This poem also has allusive meanings for those who read it with the literary background that Housman brought to writing it. In Cymbeline (act 4, scene 2), Shakespeare wrote a beautiful song of mourning for a boy, Fidele, who was thought to have died (but was in fact only drugged into a deep sleep):

Golden lads and girls all must,

As chimney-sweepers, come to dust.

Here are Housman's "golden" "lads" and "girls." John Sparrow in 1934 noted echoes of Shakespeare's dirge in this and two other poems of Housman's. Beyond the specific words, Housman echoes Shakespeare's point that mortality masters all. …

• Questia's entire collection
• Automatic bibliography creation
• More helpful research tools like notes, citations, and highlights

If you are trying to select text to create highlights or citations, remember that you must now click or tap on the first word, and then click or tap on the last word.
One moment ...
Default project is now your active project.
Project items

Highlights (0)
Some of your highlights are legacy items.
Citations (0)
Some of your citations are legacy items.
Notes (0)
Bookmarks (0)

Project items include:
• Saved book/article
• Highlights
• Quotes/citations
• Notes
• Bookmarks
Notes

#### Cited article

Style
Citations are available only to our active members.
Sign up now to cite pages or passages in MLA, APA and Chicago citation styles.

(Einhorn, 1992, p. 25)

(Einhorn 25)

1

1. Lois J. Einhorn, Abraham Lincoln, the Orator: Penetrating the Lincoln Legend (Westport, CT: Greenwood Press, 1992), 25, http://www.questia.com/read/27419298.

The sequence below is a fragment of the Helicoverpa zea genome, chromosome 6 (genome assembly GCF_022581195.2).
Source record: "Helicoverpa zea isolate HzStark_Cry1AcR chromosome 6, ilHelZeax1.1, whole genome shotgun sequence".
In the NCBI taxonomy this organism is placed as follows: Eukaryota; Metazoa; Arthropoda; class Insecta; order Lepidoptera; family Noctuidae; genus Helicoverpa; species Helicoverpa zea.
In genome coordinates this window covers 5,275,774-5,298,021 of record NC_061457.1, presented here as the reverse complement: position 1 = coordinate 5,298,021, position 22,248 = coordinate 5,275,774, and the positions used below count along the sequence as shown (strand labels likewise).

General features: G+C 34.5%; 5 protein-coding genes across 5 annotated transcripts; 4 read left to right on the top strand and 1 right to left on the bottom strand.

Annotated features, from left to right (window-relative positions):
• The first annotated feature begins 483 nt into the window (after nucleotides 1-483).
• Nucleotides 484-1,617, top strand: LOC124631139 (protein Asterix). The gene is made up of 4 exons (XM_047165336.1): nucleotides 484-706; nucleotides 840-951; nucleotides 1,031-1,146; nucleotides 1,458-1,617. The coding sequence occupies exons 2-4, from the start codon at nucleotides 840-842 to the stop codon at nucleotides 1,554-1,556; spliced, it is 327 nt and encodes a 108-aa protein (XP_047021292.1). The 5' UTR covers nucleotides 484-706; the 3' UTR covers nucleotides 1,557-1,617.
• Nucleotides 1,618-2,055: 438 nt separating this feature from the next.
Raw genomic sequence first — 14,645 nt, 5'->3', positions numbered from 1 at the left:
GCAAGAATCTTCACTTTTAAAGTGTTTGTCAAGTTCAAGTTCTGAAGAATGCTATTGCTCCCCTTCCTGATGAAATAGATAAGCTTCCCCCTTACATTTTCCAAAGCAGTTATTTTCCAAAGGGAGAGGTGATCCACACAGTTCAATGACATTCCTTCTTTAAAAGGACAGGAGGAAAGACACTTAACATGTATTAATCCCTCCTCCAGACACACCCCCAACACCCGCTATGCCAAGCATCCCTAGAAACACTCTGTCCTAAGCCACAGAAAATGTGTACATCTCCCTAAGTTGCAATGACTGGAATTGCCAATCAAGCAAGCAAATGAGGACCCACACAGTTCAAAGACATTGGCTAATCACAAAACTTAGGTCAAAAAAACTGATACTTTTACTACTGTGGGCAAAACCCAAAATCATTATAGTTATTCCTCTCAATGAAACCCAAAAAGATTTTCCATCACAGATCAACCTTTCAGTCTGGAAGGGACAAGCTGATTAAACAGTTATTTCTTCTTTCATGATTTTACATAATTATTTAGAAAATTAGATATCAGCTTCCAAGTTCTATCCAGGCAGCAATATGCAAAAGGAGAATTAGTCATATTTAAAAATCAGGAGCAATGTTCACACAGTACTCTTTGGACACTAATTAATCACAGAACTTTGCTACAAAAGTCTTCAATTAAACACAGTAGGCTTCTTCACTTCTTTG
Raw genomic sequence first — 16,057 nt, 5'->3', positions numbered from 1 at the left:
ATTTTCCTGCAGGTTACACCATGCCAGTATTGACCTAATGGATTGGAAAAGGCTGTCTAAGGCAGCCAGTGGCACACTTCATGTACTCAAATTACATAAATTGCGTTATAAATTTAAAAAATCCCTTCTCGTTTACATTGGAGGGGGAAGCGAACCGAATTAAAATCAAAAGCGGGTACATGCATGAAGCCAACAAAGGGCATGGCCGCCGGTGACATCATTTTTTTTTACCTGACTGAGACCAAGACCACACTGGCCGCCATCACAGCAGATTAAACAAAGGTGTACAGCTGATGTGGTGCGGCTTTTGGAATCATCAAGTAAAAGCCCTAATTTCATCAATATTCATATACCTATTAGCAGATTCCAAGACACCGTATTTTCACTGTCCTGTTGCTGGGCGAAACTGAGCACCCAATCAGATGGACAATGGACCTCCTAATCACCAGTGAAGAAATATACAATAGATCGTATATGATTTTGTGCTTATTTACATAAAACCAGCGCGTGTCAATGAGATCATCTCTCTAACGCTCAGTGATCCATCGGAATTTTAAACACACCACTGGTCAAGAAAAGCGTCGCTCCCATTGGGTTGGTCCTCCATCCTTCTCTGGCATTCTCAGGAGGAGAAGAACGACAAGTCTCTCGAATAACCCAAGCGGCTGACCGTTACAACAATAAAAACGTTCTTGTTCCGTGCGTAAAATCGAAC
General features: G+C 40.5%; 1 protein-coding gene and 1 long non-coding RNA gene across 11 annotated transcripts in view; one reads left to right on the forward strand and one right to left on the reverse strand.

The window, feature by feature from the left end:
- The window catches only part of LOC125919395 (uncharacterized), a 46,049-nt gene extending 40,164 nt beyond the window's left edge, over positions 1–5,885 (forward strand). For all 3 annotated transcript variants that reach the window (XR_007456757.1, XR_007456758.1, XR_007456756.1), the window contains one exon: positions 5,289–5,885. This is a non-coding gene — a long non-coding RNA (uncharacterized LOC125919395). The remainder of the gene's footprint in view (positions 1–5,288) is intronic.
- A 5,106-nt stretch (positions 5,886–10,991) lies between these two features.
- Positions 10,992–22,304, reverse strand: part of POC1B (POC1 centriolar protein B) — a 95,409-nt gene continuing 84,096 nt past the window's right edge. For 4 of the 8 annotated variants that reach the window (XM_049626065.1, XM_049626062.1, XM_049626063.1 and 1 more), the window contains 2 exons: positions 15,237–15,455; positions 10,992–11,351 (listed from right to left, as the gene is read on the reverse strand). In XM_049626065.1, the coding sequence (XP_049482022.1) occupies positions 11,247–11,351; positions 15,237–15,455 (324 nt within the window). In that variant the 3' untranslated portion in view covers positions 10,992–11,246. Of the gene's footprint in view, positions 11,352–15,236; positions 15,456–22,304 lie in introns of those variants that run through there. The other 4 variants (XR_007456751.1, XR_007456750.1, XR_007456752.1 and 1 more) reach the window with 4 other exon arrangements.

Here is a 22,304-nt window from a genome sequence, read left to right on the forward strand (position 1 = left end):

#### Cited article

Mixing Apples and Oranges: What Poetry and Applied Mathematics Have in Common1
Settings

#### Settings

Typeface
Text size Reset View mode
Search within

Look up

#### Look up a word

• Dictionary
• Thesaurus
Please submit a word or phrase above.

Why can't I print more than one page at a time?

Full screen

## Cited passage

Style
Citations are available only to our active members.
Sign up now to cite pages or passages in MLA, APA and Chicago citation styles.

"Portraying himself as an honest, ordinary person helped Lincoln identify with his audiences." (Einhorn, 1992, p. 25).

"Portraying himself as an honest, ordinary person helped Lincoln identify with his audiences." (Einhorn 25)

"Portraying himself as an honest, ordinary person helped Lincoln identify with his audiences."1

1. Lois J. Einhorn, Abraham Lincoln, the Orator: Penetrating the Lincoln Legend (Westport, CT: Greenwood Press, 1992), 25, http://www.questia.com/read/27419298.

## Welcome to the new Questia Reader

The Questia Reader has been updated to provide you with an even better online reading experience.  It is now 100% Responsive, which means you can read our books and articles on any sized device you wish.  All of your favorite tools like notes, highlights, and citations are still here, but the way you select text has been updated to be easier to use, especially on touchscreen devices.  Here's how:

1. Click or tap the first word you want to select.
2. Click or tap the last word you want to select.

## Thanks for trying Questia!

Please continue trying out our research tools, but please note, full functionality is available only to our active members.

Your work will be lost once you leave this Web page.